How often will women get interrupted in the Democratic primary debates?
Three of the Democratic presidential candidates taking the stage this evening are women. They are all experienced public speakers — but will they face interruptions from the male candidates?
SALT LAKE CITY — On each of the next two nights of the Democratic primary debate, three women will share the stage with seven male candidates.
The debate was split over Wednesday and Thursday nights because of the number of qualifying candidates, with top polling candidates evenly divided over the two groups. Sen. Elizabeth Warren, Rep. Tulsi Gabbard, and Sen. Amy Klobuchar will debate on the first night, according to NBC News.
Numerous studies have shown that women are often interrupted by men and by other women in all kinds of environments — from the Supreme Court to school board meetings. They are also “often given less credit, or even penalized, for being outspoken,” according to Vox.
That has many people wondering — will the male candidates on stage this week try to speak over the women?
Debate coach Christine Jahnke told The Washington Post that women might have to turn the tables and interrupt a man if they want to get noticed in the crowded debate.
“The moderators probably won’t allow any direct interchange between the candidates. So it may boil down to being willing to interrupt someone while they’re talking,” she said.
The question for the audience (is) — did they interpret that as an attempt of a male candidate to disadvantage a female candidate? – Kathleen Hall Jamieson, a professor of communications at the University of Pennsylvania
But if men interrupt women in the debate, they could invite an unwelcome comparison to President Donald Trump.
In 2016, news outlets reported that Trump had a habit of speaking over women, including interrupting Hillary Clinton 51 times in one debate while she interrupted him 17 times, according to PBS.
“The question for the audience (is) — did they interpret that as an attempt of a male candidate to disadvantage a female candidate?” Kathleen Hall Jamieson, a professor of communications at the University of Pennsylvania, told PBS at the time.
While the interruptions clearly didn’t prevent Trump from getting elected, Democrats don't want to use the president's debate tactics, according to Time.
Tali Mendelberg and Christopher Karpowitz, professors at Princeton and Brigham Young University, respectively, conducted a study that found men tend to speak more than women in groups, but "once women made up 60 to 80 percent of a group, they spoke as much as men," according to The New York Times.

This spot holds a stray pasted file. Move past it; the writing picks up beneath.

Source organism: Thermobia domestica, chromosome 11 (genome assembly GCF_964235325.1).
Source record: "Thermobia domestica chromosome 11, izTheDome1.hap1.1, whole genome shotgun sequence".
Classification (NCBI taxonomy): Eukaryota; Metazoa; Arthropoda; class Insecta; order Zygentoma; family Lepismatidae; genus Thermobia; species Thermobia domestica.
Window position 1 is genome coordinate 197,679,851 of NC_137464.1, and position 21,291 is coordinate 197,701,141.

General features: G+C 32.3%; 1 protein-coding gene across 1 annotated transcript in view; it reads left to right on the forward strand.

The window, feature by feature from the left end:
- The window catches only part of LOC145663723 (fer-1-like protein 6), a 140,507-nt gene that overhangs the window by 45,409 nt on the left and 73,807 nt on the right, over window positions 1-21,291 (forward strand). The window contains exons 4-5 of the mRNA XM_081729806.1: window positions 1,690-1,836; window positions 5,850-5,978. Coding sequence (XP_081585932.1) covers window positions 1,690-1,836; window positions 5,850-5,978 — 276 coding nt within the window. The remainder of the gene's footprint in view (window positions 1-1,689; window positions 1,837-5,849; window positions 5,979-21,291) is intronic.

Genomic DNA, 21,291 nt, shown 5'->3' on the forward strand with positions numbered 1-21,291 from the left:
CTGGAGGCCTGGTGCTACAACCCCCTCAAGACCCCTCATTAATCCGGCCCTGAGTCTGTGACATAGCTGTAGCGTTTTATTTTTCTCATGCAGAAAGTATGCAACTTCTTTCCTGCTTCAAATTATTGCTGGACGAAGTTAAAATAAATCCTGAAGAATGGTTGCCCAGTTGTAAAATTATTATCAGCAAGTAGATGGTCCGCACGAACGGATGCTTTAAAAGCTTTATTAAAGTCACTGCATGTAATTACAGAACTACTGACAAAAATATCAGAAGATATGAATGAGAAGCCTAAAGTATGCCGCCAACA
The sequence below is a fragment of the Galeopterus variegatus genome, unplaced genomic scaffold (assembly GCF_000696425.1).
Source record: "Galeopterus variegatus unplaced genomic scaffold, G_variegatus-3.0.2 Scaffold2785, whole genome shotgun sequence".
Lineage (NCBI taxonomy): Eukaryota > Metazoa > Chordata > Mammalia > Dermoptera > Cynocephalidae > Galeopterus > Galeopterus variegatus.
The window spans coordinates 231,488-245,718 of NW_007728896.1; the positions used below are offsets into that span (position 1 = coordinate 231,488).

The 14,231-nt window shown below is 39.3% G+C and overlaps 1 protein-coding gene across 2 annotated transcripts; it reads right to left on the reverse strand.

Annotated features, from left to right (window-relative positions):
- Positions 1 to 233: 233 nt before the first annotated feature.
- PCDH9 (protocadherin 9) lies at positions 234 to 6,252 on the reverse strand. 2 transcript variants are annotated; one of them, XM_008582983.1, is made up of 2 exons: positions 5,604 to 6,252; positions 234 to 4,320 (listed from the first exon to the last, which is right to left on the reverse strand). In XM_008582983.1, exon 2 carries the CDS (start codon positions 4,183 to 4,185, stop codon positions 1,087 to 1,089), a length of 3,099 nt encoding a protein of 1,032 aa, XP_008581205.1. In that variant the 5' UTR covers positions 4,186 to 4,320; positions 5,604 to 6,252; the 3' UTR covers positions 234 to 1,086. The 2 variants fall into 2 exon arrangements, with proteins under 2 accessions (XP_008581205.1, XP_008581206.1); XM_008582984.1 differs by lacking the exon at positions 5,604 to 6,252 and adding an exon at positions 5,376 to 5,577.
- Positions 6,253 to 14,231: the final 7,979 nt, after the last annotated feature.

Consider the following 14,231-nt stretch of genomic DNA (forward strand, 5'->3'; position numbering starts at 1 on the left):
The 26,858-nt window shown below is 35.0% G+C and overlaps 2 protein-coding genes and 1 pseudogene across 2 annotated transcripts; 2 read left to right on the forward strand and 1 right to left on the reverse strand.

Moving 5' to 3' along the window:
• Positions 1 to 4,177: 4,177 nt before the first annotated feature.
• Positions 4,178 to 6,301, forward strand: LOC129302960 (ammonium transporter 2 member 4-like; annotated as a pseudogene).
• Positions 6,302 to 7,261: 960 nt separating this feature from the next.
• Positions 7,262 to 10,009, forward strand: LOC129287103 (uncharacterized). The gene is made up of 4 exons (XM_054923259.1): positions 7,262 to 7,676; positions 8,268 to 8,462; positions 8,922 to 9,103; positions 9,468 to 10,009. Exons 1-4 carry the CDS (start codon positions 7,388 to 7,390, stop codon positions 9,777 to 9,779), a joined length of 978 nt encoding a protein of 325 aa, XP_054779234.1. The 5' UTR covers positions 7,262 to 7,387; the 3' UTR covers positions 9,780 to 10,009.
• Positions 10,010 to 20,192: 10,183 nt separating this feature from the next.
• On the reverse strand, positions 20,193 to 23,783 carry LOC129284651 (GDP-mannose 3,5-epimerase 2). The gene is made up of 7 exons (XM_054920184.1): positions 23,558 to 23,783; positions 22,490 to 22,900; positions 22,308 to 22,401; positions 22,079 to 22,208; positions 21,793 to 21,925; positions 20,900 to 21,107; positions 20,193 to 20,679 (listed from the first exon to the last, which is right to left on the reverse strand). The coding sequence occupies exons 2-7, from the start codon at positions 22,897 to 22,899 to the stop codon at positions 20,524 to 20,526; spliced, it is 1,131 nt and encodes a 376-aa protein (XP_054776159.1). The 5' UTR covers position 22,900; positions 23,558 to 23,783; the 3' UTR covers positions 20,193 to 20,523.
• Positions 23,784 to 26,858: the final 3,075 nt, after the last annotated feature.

With women making up just 30% of the speakers in both debates this week, the odds are in favor of men speaking over them.
However, Warren will be on stage, and she is polling right behind Sen. Bernie Sanders, according to FiveThirtyEight. As Tim Murphy, a reporter with Mother Jones, pointed out, “her experience as both a witness and interrogator at Capitol Hill hearings offer a glimpse of how she could perform not just against her fellow Democrats but also, if she gets that far, against Trump.”
Even when women reach such a high pinnacle in their profession, they are interrupted by men, not only their colleagues, but also their explicit subordinates. – Tonja Jacobi, a professor at Northwestern University, told the South China Morning Post.
Gabbard and Klobuchar are also unlikely to be steamrolled. Gabbard is a veteran who was deployed in Iraq and Kuwait, according to New York Magazine. She was elected as a representative to the Hawaii state legislature at just 21 years old.
Klobuchar was a prosecutor in Minnesota, known for her tough on crime approach, for which she has been widely criticized but has not apologized, Vox reported.
Of course, Clinton was also a politician with decades of experience and didn’t seem like a likely candidate for repeated interruptions.
“Even when women reach such a high pinnacle in their profession, they are interrupted by men, not only their colleagues, but also their explicit subordinates,” Tonja Jacobi, a professor at Northwestern University, told the South China Morning Post.
And while the female Democratic candidates can try to do their own share of interrupting, it is usually perceived negatively, according to Forbes author and women's career coach Kathy Caprino.
However, as experts explained to the South China Morning Post, sometimes the backlash is worth it, and there are things women can do to offset it. For example, they can jump in, speak quickly, and if someone tries to wrest attention from them, ask to be allowed to finish.
Gabbard and Klobuchar will both need to make the most of the first debate, as both are polling at roughly 1%. With so many candidates on the stage, they likely won’t have much time to make their points. Any interruptions could cut into valuable opportunities to make their voices and views known to the American people.